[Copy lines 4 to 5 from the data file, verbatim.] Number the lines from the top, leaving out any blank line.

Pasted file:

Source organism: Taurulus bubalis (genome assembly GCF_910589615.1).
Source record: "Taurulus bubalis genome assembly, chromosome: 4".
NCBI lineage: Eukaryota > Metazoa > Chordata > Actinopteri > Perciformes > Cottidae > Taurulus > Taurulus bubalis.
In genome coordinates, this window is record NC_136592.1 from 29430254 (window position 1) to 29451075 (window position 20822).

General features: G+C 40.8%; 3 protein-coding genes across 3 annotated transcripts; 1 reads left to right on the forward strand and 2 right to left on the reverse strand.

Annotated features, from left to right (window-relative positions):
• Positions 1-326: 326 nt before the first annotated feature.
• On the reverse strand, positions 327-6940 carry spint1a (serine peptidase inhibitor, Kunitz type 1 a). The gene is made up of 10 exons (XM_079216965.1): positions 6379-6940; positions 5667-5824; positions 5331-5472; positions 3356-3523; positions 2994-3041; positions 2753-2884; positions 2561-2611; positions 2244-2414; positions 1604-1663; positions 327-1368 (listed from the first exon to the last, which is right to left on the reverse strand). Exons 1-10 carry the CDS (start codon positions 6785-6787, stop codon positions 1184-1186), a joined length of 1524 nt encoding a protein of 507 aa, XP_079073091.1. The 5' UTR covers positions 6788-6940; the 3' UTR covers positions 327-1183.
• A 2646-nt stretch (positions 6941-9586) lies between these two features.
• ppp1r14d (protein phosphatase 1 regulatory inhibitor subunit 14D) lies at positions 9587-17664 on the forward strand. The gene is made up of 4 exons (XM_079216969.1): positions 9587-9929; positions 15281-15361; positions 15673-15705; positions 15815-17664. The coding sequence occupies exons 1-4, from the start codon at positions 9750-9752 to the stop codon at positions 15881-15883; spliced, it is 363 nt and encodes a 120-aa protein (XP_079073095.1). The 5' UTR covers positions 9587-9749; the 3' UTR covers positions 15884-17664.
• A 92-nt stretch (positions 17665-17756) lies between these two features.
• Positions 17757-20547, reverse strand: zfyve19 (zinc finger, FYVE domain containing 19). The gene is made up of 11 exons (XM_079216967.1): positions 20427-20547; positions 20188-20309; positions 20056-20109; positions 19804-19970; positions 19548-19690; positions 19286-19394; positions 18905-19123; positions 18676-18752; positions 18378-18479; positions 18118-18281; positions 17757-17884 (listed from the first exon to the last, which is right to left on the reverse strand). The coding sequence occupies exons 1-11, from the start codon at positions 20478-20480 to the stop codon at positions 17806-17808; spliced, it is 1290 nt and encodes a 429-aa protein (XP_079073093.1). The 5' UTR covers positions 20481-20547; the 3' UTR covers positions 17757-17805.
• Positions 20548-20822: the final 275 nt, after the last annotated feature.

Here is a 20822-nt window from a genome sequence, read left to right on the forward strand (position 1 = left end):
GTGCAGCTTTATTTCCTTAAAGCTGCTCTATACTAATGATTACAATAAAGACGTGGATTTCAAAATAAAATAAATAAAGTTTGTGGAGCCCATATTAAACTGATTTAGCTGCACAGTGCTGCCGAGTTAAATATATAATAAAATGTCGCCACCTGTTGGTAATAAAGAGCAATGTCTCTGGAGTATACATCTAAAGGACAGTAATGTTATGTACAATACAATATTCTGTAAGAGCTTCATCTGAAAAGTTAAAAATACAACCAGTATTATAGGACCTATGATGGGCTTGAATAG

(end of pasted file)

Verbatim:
In genome coordinates, this window is record NC_136592.1 from 29430254 (window position 1) to 29451075 (window position 20822).

General features: G+C 40.8%; 3 protein-coding genes across 3 annotated transcripts; 1 reads left to right on the forward strand and 2 right to left on the reverse strand.